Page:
v2.2.1 - 09/12/2014: Re-packaged so that there is an easy download available given that it is almost impossible to launch a Java programme from within a modern web browser.
v2.1.0 - 04/12/2010: You can now create portrait 3D views without having to use an external program to rotate the images. This release also includes a fix for a memory leak which should make the application more responsive.
v2.0.0 - 11/09/2010: You can now use zooming to help align the images properly, you can also now specify the exact values for the three alignment options using the advanced ribbon. The final image can also be cropped which helps to remove items that only appear in one view. There is also a custom anaglyph option where you can specify how the RGB channels should be produced. Added support for importing and exporting stereo versions of JPEG (*.jps) and PNG files (*.pns). There are also lots of performance enhancements and bug fixes.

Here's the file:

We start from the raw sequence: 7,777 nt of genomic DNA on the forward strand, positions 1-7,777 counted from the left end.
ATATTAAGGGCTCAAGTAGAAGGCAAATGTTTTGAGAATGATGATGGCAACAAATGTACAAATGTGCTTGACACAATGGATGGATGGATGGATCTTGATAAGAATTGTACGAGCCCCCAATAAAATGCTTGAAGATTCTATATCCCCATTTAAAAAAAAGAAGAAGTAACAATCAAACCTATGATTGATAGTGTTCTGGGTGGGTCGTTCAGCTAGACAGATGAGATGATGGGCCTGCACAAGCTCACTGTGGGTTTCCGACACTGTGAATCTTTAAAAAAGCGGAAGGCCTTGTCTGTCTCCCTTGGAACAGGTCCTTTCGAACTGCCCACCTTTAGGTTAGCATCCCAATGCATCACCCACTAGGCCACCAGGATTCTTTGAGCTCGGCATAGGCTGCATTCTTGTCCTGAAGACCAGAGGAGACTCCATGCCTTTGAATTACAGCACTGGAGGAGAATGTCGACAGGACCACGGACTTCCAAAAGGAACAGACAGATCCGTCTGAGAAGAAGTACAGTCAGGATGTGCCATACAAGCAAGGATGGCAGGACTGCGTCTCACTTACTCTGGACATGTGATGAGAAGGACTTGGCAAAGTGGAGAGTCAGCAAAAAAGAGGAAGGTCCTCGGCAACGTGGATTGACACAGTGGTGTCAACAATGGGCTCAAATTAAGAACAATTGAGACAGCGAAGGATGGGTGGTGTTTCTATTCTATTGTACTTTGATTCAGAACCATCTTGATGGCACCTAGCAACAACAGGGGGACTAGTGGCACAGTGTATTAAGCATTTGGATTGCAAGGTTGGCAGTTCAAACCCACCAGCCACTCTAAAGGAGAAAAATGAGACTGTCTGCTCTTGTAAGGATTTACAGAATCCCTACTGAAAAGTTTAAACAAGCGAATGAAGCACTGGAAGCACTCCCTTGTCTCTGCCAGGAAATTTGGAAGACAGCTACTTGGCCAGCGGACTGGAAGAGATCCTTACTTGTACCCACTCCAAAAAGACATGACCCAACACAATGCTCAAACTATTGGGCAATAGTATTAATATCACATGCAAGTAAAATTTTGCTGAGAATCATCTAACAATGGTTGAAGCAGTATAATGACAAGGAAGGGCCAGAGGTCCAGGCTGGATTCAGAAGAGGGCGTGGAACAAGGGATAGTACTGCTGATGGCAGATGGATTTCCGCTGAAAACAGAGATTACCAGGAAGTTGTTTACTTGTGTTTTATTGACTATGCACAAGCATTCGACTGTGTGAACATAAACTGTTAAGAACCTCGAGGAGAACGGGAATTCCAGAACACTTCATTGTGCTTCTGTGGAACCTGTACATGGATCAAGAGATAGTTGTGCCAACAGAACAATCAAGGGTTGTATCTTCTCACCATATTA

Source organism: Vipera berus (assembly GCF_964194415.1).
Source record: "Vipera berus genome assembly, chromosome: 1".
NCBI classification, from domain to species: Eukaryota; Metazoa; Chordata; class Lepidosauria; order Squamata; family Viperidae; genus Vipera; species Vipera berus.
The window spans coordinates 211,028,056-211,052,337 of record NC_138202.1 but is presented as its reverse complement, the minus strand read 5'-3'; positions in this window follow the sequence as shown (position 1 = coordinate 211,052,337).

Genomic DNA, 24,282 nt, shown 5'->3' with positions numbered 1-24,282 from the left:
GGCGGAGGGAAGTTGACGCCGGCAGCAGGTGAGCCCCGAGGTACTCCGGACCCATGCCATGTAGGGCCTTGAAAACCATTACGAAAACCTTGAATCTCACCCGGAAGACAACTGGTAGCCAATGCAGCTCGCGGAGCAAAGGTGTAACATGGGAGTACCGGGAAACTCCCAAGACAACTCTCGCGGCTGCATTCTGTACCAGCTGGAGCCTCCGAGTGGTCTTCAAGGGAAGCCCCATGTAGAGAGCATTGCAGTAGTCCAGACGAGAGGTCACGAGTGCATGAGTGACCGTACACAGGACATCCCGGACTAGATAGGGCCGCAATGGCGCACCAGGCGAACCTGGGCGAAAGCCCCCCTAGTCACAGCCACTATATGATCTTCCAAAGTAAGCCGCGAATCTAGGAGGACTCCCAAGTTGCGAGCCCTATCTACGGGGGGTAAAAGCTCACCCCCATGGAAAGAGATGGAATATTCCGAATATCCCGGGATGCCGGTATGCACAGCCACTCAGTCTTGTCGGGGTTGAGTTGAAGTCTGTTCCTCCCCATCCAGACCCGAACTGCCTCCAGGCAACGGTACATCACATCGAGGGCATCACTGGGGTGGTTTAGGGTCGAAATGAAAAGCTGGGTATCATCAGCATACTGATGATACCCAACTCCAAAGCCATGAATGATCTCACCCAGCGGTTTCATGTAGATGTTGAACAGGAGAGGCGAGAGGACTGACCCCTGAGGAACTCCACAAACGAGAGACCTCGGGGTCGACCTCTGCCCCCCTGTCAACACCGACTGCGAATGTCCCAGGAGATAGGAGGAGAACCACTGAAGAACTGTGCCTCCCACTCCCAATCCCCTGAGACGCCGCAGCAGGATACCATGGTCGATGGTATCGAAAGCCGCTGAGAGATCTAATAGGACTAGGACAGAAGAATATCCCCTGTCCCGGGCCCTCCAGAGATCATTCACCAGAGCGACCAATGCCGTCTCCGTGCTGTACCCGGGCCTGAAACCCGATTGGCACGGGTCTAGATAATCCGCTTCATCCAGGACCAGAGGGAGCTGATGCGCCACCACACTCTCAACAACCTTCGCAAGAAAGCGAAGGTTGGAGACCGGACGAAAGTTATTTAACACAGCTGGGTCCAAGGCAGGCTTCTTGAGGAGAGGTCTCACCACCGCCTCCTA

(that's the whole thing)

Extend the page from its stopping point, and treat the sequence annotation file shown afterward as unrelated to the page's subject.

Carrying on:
v1.4.0 - 20/08/2010: Mostly bug fixes and a few bits of updated artwork. Also you should now find that 3da files are linked to the application so you can open a saved project easily.
v1.3.0 - 07/08/2010:You can now configure the auto layout feature based on the scene type and restrict the directions in which the images are aligned. There are also quite a few performance enhancements which should make the application work a lot faster. I've also opened up the source code -- you can get all the details from the Hudson project.
v1.2.0 - 22/07/2010: Quite a few bug fixes and error handling but the main improvement is that it is much easier to now move the images around using sliders instead of buttons.